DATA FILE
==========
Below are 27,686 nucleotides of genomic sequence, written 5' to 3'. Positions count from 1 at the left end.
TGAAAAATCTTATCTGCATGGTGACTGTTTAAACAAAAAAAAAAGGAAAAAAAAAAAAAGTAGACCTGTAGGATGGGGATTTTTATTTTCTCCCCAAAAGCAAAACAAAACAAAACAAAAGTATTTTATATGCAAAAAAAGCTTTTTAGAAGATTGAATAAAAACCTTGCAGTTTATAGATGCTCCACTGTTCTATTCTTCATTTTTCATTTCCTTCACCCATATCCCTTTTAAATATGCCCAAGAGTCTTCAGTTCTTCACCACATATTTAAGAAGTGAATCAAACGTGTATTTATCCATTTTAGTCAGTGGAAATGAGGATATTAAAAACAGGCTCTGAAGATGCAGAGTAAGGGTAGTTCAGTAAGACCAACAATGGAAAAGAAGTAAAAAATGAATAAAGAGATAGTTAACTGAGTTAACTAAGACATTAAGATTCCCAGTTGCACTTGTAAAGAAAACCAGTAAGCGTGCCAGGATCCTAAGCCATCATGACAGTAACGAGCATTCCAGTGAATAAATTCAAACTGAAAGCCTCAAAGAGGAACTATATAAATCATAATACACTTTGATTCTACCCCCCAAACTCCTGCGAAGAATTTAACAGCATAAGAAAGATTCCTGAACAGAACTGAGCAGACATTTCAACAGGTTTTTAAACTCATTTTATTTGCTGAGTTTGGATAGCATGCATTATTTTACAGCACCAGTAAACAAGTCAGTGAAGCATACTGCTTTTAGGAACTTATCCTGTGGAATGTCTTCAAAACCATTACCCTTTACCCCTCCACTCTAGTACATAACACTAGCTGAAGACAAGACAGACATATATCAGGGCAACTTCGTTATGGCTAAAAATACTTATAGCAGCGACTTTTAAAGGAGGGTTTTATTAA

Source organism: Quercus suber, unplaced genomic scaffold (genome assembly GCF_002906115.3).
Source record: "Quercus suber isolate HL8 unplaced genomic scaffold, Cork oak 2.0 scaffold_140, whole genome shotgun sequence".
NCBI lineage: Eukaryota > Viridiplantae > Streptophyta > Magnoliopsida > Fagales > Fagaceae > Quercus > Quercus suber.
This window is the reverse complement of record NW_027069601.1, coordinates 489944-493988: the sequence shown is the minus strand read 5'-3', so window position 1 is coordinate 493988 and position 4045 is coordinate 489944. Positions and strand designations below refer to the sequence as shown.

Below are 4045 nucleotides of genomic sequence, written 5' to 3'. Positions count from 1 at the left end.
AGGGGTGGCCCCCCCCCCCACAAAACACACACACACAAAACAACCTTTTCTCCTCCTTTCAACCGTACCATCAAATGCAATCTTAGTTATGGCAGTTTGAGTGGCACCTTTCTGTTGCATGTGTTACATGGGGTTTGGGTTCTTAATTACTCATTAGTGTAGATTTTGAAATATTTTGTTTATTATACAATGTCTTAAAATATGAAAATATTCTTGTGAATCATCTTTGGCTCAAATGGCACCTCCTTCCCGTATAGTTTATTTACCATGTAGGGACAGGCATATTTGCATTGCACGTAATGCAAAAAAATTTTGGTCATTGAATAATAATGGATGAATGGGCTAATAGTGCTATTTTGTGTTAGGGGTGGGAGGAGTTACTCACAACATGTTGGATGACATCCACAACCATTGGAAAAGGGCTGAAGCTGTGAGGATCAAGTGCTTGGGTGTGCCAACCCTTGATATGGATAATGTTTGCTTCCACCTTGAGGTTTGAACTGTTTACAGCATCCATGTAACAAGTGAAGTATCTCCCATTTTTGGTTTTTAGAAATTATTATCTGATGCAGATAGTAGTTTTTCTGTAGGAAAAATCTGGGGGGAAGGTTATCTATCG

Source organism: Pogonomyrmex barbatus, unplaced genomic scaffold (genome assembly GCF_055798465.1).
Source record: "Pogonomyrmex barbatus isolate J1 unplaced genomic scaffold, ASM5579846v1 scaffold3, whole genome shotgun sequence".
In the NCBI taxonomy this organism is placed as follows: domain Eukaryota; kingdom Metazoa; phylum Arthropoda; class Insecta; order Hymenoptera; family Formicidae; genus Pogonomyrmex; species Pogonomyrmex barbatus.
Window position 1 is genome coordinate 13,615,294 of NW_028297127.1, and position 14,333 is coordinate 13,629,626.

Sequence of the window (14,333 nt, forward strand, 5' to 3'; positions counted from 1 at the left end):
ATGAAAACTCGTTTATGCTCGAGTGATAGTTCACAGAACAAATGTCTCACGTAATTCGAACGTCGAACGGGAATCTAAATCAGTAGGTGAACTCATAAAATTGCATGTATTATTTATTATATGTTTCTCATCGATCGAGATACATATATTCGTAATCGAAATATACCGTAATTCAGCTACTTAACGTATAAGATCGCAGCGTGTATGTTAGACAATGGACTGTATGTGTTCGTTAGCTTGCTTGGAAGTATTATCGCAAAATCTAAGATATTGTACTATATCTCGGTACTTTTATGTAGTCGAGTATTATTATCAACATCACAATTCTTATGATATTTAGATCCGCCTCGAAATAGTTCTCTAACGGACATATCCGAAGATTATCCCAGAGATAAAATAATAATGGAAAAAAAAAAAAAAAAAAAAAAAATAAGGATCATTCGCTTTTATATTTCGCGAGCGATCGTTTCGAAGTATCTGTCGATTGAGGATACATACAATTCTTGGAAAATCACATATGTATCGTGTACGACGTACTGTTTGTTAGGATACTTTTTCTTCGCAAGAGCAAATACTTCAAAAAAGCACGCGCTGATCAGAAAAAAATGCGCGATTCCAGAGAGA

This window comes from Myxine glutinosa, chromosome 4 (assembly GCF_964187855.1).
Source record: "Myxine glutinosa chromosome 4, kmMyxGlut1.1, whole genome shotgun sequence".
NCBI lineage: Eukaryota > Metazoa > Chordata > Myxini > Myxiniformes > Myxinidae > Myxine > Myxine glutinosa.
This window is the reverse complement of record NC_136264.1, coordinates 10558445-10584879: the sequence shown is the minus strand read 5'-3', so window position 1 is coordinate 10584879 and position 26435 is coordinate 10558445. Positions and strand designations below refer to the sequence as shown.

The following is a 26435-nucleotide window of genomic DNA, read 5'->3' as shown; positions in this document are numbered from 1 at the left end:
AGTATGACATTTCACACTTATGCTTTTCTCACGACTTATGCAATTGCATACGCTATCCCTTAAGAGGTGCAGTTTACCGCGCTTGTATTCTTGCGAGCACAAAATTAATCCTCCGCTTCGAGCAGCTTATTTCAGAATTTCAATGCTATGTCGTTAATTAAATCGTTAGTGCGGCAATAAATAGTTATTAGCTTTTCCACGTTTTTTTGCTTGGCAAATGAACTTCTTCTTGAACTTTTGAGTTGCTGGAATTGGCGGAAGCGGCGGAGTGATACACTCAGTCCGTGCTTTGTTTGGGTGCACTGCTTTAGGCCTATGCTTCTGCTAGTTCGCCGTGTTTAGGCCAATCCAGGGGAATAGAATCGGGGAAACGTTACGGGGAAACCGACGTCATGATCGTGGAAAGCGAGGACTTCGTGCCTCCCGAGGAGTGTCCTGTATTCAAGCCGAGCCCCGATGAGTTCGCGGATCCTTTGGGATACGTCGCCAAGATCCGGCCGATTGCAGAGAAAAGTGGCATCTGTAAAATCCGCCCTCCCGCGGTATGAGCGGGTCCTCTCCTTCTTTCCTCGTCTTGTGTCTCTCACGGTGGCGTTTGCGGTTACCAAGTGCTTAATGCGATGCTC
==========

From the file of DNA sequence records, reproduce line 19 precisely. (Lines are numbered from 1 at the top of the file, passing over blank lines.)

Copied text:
The following is a 26435-nucleotide window of genomic DNA, read 5'->3' as shown; positions in this document are numbered from 1 at the left end: